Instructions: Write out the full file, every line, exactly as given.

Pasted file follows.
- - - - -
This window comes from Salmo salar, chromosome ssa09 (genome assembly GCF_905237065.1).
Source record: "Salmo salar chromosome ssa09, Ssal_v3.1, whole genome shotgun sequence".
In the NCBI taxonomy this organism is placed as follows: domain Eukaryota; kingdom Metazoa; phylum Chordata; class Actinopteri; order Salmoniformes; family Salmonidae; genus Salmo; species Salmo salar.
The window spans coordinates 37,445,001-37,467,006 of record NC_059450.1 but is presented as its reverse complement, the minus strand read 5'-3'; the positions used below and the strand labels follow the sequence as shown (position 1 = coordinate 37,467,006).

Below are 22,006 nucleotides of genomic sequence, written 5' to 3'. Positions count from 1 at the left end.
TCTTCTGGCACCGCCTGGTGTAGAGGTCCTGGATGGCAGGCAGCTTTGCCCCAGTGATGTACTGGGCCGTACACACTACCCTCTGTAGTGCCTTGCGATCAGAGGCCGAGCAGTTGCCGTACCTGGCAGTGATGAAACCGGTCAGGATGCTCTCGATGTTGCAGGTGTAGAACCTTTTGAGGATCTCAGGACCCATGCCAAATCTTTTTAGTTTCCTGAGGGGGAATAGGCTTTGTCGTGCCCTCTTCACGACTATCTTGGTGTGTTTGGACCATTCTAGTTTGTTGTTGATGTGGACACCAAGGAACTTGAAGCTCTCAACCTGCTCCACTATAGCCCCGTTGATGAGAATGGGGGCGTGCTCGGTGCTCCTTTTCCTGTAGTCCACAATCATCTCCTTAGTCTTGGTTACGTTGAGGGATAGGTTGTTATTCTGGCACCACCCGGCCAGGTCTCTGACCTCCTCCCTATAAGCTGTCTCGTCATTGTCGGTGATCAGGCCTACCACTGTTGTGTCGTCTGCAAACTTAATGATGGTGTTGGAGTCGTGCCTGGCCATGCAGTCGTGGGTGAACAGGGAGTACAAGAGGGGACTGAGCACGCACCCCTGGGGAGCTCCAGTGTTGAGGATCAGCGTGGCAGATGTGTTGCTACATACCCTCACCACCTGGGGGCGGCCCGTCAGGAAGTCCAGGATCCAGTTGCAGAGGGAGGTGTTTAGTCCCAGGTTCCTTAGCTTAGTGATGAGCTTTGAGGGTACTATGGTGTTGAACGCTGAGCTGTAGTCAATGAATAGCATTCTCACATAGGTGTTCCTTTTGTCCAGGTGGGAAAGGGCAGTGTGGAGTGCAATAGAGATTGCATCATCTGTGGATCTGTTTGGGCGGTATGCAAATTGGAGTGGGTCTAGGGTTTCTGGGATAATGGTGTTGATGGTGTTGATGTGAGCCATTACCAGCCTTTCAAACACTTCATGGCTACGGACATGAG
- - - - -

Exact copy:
This window comes from Salmo salar, chromosome ssa09 (genome assembly GCF_905237065.1).
Source record: "Salmo salar chromosome ssa09, Ssal_v3.1, whole genome shotgun sequence".
In the NCBI taxonomy this organism is placed as follows: domain Eukaryota; kingdom Metazoa; phylum Chordata; class Actinopteri; order Salmoniformes; family Salmonidae; genus Salmo; species Salmo salar.
The window spans coordinates 37,445,001-37,467,006 of record NC_059450.1 but is presented as its reverse complement, the minus strand read 5'-3'; the positions used below and the strand labels follow the sequence as shown (position 1 = coordinate 37,467,006).

Below are 22,006 nucleotides of genomic sequence, written 5' to 3'. Positions count from 1 at the left end.
TCTTCTGGCACCGCCTGGTGTAGAGGTCCTGGATGGCAGGCAGCTTTGCCCCAGTGATGTACTGGGCCGTACACACTACCCTCTGTAGTGCCTTGCGATCAGAGGCCGAGCAGTTGCCGTACCTGGCAGTGATGAAACCGGTCAGGATGCTCTCGATGTTGCAGGTGTAGAACCTTTTGAGGATCTCAGGACCCATGCCAAATCTTTTTAGTTTCCTGAGGGGGAATAGGCTTTGTCGTGCCCTCTTCACGACTATCTTGGTGTGTTTGGACCATTCTAGTTTGTTGTTGATGTGGACACCAAGGAACTTGAAGCTCTCAACCTGCTCCACTATAGCCCCGTTGATGAGAATGGGGGCGTGCTCGGTGCTCCTTTTCCTGTAGTCCACAATCATCTCCTTAGTCTTGGTTACGTTGAGGGATAGGTTGTTATTCTGGCACCACCCGGCCAGGTCTCTGACCTCCTCCCTATAAGCTGTCTCGTCATTGTCGGTGATCAGGCCTACCACTGTTGTGTCGTCTGCAAACTTAATGATGGTGTTGGAGTCGTGCCTGGCCATGCAGTCGTGGGTGAACAGGGAGTACAAGAGGGGACTGAGCACGCACCCCTGGGGAGCTCCAGTGTTGAGGATCAGCGTGGCAGATGTGTTGCTACATACCCTCACCACCTGGGGGCGGCCCGTCAGGAAGTCCAGGATCCAGTTGCAGAGGGAGGTGTTTAGTCCCAGGTTCCTTAGCTTAGTGATGAGCTTTGAGGGTACTATGGTGTTGAACGCTGAGCTGTAGTCAATGAATAGCATTCTCACATAGGTGTTCCTTTTGTCCAGGTGGGAAAGGGCAGTGTGGAGTGCAATAGAGATTGCATCATCTGTGGATCTGTTTGGGCGGTATGCAAATTGGAGTGGGTCTAGGGTTTCTGGGATAATGGTGTTGATGGTGTTGATGTGAGCCATTACCAGCCTTTCAAACACTTCATGGCTACGGACATGAG